A mammogram is a low-dose X-ray of the breasts that detects abnormalities that may represent ductal carcinoma in situ (DCIS), or breast cancer.

DCIS is a non-invasive cancer that presents as an u​ncontrolled growth of cells within the breast ducts. It is referred to as stage 0 of breast cancer and the majority of women diagnosed with DCIS are cured. Cancer of the breast tissue is invasive breast cancer. Breast cancer is the most common cancer among women in Singapore.

For women who are between 40 and 49 years of age, a mammogram is recommended every year. For those 50 years old and above, it is recommended once every two years.

A question frequently asked by women undergoing a routine mammogram is: “What if an abnormality is found? What does it mean and what do I do next?” The patient may require additional imaging tests such as a diagnostic mam​​mogram and an ultrasound, and may need a biopsy to determine the nature of the abnormality.

“It can be unsettling for any woman to be told that her mammogram results are abnormal. But this does not mean she has a tumour or that she has cancer,” explains Dr Yong ​Wei Sean​, Senior Consultant, Department of Surgical Oncology, National Cancer Centre Singapore (NCCS), a member of the SingHealth group.

According to BreastScreen Singapore (BSS) in Singapore, for every 1,000 women screened, about 100 are called back for assessment. Of these, about 30 would need to undergo a breast biopsy, and about 5 to 8 would have breast cancer.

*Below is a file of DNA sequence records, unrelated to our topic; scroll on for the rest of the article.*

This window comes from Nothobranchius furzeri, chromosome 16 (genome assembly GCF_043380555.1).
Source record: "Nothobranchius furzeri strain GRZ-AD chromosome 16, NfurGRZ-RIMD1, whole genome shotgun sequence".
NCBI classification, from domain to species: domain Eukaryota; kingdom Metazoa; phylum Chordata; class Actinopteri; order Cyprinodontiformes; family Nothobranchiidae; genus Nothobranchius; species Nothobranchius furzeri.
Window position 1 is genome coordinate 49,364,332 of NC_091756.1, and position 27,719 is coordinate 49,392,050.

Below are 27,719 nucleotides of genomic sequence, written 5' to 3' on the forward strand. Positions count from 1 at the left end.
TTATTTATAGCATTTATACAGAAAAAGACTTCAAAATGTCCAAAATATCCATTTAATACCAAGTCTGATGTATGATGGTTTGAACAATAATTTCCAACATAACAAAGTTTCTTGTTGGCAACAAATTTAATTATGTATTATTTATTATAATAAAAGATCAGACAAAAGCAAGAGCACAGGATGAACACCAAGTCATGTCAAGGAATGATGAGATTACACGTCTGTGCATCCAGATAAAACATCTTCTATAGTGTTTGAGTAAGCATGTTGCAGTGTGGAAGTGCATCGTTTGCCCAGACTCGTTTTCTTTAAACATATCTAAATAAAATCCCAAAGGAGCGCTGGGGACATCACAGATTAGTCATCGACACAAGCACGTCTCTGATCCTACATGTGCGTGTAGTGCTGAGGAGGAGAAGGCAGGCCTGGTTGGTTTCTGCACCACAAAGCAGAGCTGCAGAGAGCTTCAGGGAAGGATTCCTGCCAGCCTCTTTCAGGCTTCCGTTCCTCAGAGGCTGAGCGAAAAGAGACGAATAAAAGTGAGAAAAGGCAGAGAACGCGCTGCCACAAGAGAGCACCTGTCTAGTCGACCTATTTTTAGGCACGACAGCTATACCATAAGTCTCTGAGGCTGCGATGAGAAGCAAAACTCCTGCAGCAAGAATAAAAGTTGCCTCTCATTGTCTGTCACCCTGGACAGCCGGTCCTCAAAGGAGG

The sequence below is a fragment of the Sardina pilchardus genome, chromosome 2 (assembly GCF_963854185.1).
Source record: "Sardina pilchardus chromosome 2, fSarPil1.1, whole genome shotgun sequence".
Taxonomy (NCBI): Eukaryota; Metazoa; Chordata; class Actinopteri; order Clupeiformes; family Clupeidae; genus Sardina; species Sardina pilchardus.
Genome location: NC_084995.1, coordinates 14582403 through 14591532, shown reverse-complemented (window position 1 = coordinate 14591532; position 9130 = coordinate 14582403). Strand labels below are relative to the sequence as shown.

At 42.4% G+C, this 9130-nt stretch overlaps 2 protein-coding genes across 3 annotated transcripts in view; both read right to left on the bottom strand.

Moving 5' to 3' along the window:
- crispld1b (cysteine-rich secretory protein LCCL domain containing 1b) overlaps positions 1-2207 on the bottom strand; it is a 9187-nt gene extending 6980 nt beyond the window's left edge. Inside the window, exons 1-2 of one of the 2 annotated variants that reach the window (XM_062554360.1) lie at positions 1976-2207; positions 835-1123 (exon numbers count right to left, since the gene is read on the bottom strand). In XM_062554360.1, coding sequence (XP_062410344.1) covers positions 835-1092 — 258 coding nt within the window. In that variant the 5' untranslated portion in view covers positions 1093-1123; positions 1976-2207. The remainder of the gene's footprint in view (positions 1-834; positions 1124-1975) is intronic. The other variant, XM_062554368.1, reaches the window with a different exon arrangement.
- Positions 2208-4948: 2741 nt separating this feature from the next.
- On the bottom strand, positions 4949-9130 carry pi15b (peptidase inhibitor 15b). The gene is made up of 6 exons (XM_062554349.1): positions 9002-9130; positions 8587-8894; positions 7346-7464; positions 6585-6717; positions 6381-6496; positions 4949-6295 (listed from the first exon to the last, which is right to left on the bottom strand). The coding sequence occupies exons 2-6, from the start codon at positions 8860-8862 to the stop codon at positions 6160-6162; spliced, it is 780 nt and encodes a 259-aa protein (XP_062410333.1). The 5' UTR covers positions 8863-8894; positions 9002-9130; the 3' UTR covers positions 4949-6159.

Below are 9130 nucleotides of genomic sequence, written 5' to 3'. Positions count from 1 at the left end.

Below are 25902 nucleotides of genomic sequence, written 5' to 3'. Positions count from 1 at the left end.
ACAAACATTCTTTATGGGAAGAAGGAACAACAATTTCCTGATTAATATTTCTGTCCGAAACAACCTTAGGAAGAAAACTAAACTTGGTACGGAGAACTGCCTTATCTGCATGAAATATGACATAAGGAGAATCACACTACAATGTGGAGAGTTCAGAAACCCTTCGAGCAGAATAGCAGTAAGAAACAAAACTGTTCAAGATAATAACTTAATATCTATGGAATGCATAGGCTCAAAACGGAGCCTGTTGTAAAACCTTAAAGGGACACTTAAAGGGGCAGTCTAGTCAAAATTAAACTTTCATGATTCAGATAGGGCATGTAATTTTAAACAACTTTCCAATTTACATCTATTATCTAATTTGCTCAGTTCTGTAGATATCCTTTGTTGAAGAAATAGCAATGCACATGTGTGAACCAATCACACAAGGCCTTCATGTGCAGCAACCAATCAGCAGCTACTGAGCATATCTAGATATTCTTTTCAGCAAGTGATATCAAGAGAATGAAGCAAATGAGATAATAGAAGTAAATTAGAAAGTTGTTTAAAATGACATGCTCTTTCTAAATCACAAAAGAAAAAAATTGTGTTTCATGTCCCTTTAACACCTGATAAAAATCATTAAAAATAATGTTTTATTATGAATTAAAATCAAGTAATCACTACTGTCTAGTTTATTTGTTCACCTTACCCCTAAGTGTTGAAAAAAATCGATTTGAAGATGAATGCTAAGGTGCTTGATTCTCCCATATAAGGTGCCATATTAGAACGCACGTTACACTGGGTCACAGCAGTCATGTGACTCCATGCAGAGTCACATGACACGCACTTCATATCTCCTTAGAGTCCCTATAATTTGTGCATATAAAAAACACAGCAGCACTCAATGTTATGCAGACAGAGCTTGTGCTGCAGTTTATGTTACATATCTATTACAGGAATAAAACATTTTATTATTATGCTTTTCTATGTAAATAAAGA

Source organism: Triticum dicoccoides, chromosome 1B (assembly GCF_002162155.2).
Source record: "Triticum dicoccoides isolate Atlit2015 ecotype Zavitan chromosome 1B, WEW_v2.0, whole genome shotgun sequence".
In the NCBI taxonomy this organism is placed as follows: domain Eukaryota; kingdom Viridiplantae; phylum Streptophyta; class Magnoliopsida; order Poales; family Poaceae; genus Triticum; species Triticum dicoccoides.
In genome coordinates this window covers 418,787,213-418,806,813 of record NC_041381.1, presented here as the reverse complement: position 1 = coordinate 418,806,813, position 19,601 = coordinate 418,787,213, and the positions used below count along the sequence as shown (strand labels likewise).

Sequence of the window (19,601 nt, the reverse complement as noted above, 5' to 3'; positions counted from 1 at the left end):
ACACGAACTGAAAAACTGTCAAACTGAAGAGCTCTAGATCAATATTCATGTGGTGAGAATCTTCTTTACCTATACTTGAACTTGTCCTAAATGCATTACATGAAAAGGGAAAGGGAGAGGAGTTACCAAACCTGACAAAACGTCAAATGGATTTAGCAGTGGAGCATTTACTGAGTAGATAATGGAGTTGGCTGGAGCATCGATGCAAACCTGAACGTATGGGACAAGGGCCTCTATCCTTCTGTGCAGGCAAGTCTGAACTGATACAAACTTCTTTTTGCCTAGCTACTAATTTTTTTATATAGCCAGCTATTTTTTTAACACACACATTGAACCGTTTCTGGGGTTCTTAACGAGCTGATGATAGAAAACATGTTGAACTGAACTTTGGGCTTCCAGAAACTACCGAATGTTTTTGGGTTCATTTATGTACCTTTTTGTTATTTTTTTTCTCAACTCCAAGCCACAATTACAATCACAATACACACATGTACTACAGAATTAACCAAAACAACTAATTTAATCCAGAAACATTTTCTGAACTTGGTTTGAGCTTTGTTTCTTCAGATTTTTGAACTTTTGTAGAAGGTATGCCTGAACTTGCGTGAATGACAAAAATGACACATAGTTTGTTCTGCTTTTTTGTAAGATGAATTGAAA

Therefore, if an abnormality has been found in your mammogram, it is important to follow up with further tests.

The follow-up appointment: Assessing abnormality in your mammogram

At your follow-up appointment, it is likely that you may need to go through the following:

  • Diagnostic mammogram: This is a more detailed mammogram that may take longer than the usual 15 to 20 minutes required for your screening mammogram. Dr Yong adds: “The X-ray technician will take a few more X-rays of your breast, especially if the previous images from your screening mammogram were not clear enough.” – that is,​ additional magnification or cone compression views may need to be taken of those areas in the breast that are of particular concern.
  • Ultrasound: During this process, the technician will apply a cool, clear gel to your breast before placing a microphone-shaped device known as a transducer on it. The transducer releases high-frequency sound waves and picks up the echoes, creating an image of the breast tissues on a computer. An ultrasound is useful to further study an area of abnormality in the breast.
  • Magnetic resonance imaging (MRI) test: If the abnormality can’t be confirmed by the ultrasound, you may need an MRI test. In this case, magnets and radio waves are used to create detailed pictures of the internal breast. This test is done in very select cases, where the patient has specific indications.

Find out when a breast biopsy is required in the next page.

​Ref: S13